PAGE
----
Two complementary tests have been made for the discrimination of the reversal. First, the AMS detected there was no apparent disturbance within the sediment fabric (Figs 5, 8b, c), which suggests a stable postdepositional condition for remanence recording (Zhu et al. 2004, 2006; Yang et al. 2004, 2005, 2008, 2010, 2014; Jin and Liu 2010, 2011a, 2011b; Jin et al. 2012). Second, the relative paleointensity proxy NRM250/K m records a period of obviously low values during the reversal (Fig. 8h). It is generally accepted that geomagnetic field intensity decrease largely during the polarity reversals (Merrill and McFadden 1999). Numerous studies have confirmed the relationship between paleointensities and geomagnetic reversals, such as in marine sediments (e.g., Channell et al. 2002, 2010, 2014; Suganuma et al. 2010; Valet et al. 2014), lacustrine successions (e.g., Sagnotti et al. 2014), ice cores (e.g., Raisbeck et al. 2006), and lavas (e.g., Kissel et al. 2014). Paleomagnetic and rock magnetic studies also have reported reliable connection between paleointensity and geomagnetic reversals recorded in Chinese loess (e.g., Jin and Liu 2010; Yang et al. 2012). The paleointensity proxy low recorded in the interval of 1.785–1.880 m in the Yushan section thus confirms the stratigraphic position where the geomagnetic reversal of TJ is recorded.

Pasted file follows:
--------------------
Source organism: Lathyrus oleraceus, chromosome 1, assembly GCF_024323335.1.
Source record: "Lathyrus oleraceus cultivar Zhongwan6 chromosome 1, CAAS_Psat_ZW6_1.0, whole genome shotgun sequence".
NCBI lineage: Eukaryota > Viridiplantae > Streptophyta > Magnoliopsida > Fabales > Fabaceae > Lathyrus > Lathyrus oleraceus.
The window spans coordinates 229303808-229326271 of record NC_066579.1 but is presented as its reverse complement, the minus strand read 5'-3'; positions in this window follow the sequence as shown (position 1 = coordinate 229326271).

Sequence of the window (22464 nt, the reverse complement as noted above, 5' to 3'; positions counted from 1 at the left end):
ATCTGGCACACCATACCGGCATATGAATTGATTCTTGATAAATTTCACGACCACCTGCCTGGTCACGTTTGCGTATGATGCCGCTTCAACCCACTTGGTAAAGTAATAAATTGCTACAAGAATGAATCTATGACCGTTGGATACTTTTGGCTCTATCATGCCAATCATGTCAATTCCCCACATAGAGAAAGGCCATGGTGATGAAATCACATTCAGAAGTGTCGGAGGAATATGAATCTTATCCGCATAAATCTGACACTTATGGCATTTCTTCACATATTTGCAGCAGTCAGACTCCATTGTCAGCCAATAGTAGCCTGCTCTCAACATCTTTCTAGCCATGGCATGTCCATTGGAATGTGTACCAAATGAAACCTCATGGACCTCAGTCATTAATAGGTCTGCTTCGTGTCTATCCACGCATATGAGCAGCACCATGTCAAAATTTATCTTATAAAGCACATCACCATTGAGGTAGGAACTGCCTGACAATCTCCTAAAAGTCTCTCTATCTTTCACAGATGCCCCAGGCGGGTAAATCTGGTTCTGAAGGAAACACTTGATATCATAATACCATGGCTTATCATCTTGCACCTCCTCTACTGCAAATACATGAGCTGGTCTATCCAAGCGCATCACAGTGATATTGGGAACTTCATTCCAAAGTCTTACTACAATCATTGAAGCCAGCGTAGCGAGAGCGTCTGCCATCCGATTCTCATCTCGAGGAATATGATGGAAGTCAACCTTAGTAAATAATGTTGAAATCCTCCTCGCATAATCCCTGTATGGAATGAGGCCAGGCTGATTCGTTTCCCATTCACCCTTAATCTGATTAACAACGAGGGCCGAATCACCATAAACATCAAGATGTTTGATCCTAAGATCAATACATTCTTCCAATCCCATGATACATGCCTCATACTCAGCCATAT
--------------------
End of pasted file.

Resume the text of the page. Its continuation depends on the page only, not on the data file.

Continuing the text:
However, the position of the reversal differs from previous records in loess sections across the CLP. A recent paleomagnetic study from the Baoji loess section defined the TJ at the top of L10 (Yang et al. 2004), which is in agreement with previous studies in the same area (Rutter et al. 1990). The TJ was also placed in L10 from the loess sections of Weinan at the southern CLP (Zhu et al. 1994; Pan et al. 2002), and Xifeng in the central CLP (Liu et al. 1988), and close to the stratigraphy boundary of the L10/S9 in the section of Jingbian at the northern CLP (Guo et al. 2002). Meanwhile, a series of studies from other loess sections, such as Luochuan in the central CLP (Heller and Liu 1984; Kukla and An 1989; Liu et al. 2010), Duanjiapo at the southern CLP (Zheng et al. 1992), and Sanmenxia at the southeastern CLP (Wang et al. 2005, 2006) defined the final position of the TJ in the paleosol unit of S10. Jin and Liu (2011a) put the TJ in the middle-lower S10 of the classical Luochuan section but present no paleomagnetic data for the reversal. Thus, we still use the position of the TJ provided by Liu et al. (2010) in Fig. 9. Furthermore, these records largely indicate a more or less higher position for the TJ than that for this study (refer to Fig. 9). Fortunately, previous age determination within the TJ could shed light on its exact stratigraphic position in the loess-paleosol sequence of China. A recent paleomagnetic and dating (K-Ar and 40Ar/39Ar) investigation on volcanic rocks at Canary Islands reported that the centered age of the TJ is at 996 ± 7 ka (2σ, relative to FC sanidine at 28.02 Ma) (Kissel et al. 2014). This age is consistent with the 40Ar/39Ar age (a weighted mean of 1001 ± 10 ka) of the TJ obtained from the lava flows in the Punaruu Valley in Tahiti (Singer 2014). The most suitable age for the TJ could be obtained from reconciliation of radiometric dating on volcanic rocks (Kissel et al. 2014; Singer 2014) and chronological framework of global deep-sea sediments (Shackleton et al. 1990; Channell et al. 2002, 2009; Horng et al. 2002; Yamazaki and Oda 2002, 2005; Lisiecki and Raymo 2005; Mazaud et al. 2009), which yield an age of ca. 990 ka. This timing correlates with the top of the loess unit L10 in the “Chiloparts” (Chinese loess particle timescale) given a reference age of the bottom of S9-2 at 989 ka (Ding et al. 2002). The Chiloparts was established by tuning grain size records of five loess sections over the CLP to the theoretical variations in obliquity and precession of the Earth’s orbit. Thus, there will be an offset of ca. 1.23 m in depth between the position of the TJ in this study (at ca. 1.78 m) and the one oriented from the Chiloparts (at ca. 0.52 m). If the S9-2 is relocated to the depth of 0.65-1.0 m, the offset depth will be ca. 0.78 m. This may imply the TJ has been displaced downward in the Yushan section. The downward shift could be attributed to the lock-in effect, which has been identified in Chinese loess (Zhou and Shackleton 1999; Heslop et al. 2000; Spassov et al. 2003). We suggest that the almost lowest position of the TJ in the Yushan section should be ascribed to a deeper lock-in depth compared to its counterparts in Chinese loess.